David Morgan, CPA/PFS, said members of the Tennessee Bankers Association seemed pleased earlier this fall after he gave a presentation about the features of the AICPA’s Financial Reporting Framework for Small- and Medium-Sized Entities (FRF for SMEs).
“Once … it was explained to them, that it was a good alternative, they seemed to be very accepting of it,” Morgan said last week during a telephone interview.
Banks, other financial statement users, and small businesses are among the primary targets for education about the FRF for SMEs, Morgan explained during a presentation Monday at the AICPA governing Council meeting.
The framework was launched June 10, and Morgan said AICPA members and state CPA societies have helped spread the word about it. Morgan served as chair of the task force that produced the FRF for SMEs.
The framework was developed for small businesses that are not required to produce GAAP financial statements. It aims to deliver financial statements that provide information that is relevant to users in a simplified, consistent, cost-effective manner.
The CPA profession is fairly well-educated on the FRF for SMEs, Morgan said, so making more banks and small businesses aware of the framework is the next step. The AICPA has performed outreach to national banking associations and banking regulators. Accounting firms and state CPA societies also have spread the word, reaching out to state banking associations and local banks.
The AICPA’s latest ad campaign continues reaching out to bankers, credit unions, and other small business financial statement stakeholders. In addition, the AICPA will educate small businesses through organizations that serve them.
Individual CPAs also can play a role by reaching out to their clients, Morgan said. He said the framework has some early adopters, and he expects use of the FRF for SMEs to grow.
Morgan, a managing partner with Lattimore Black Morgan & Cain in Brentwood, Tenn., said his firm has talked with several clients about the FRF for SMEs, and he expects that some of them will be using it by the end of the year.
“And as time goes on, I think we’ll have more and more clients who switch over, where it’s appropriate,” he said.
PCC Making Progress
As the FRF for SMEs is finding its place in the non-GAAP landscape, the Private Company Council (PCC) is moving toward completing its first exceptions for private companies that use GAAP for their financial reporting.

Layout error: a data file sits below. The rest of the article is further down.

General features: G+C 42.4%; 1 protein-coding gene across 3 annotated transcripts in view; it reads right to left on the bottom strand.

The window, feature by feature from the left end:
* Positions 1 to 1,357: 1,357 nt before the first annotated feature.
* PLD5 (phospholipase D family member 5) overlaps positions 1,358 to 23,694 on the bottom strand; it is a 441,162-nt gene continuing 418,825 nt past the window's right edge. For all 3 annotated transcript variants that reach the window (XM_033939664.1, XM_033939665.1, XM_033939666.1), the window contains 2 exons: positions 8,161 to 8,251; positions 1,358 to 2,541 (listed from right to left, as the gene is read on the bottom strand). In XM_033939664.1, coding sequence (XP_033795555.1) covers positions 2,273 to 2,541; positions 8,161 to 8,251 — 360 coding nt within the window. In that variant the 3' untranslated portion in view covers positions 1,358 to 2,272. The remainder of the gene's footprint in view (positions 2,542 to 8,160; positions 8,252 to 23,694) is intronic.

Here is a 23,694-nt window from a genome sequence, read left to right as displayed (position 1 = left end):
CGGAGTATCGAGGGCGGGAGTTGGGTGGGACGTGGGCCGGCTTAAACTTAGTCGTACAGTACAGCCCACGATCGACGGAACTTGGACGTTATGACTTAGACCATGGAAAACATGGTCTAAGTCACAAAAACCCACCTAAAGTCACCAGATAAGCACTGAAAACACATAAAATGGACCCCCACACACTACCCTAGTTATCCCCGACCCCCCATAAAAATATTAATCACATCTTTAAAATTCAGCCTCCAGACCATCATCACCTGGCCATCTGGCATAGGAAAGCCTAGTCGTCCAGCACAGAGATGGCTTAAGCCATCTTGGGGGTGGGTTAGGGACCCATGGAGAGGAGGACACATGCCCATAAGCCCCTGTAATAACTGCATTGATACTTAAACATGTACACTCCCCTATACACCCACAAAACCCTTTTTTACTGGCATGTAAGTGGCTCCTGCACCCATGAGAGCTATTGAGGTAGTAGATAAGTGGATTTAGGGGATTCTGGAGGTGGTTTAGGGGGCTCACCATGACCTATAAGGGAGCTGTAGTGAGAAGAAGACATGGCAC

The PCC has forwarded to FASB for endorsement exceptions for private companies that would:
- Allow private companies to choose a simplified hedge accounting approach to their financial reporting when they enter into interest rate swaps to economically convert their variable-rate interest payments to fixed-rate interest payments.
- Allow private companies to amortize goodwill acquired in a business combination.
If FASB endorses the exceptions, they will be written into GAAP to provide relief for private companies.
During a Council presentation Monday, PCC Chairman Billy Atkinson said FASB has embraced the PCC process and is paying careful attention to private company needs in creating new standards.
“I expect that to continue,” Atkinson said. “I really think that’s going to be the big benefit from our existence, and from the process that got us into our existence.”
The PCC, which meets next on Nov. 12, also has made progress on creating more GAAP exceptions, including a proposal that would exempt private companies from applying the consolidation guidance for variable-interest entities (VIEs) under common control leasing agreements.
Another proposal would modify the requirement for private companies to allow separate recognition of fewer intangible assets acquired in a business combination.
Other topics Atkinson said the PCC may consider in the future include:
- Stock-based compensation.
- Disclosures in general for private companies, and their complexity, including pensions and other post-employment benefit disclosures.
- More review of VIEs as they apply to private companies.
- Cash flow statements.
Atkinson said that it’s natural that there will be some complexity in private company financial statements, particularly when complex transactions occur.
“But to the extent we can draw some lines underneath certain transactions that are pedestrian related to this complexity, we want to try to provide an out,” Atkinson said.
—Ken Tysiac (firstname.lastname@example.org) is a JofA senior editor.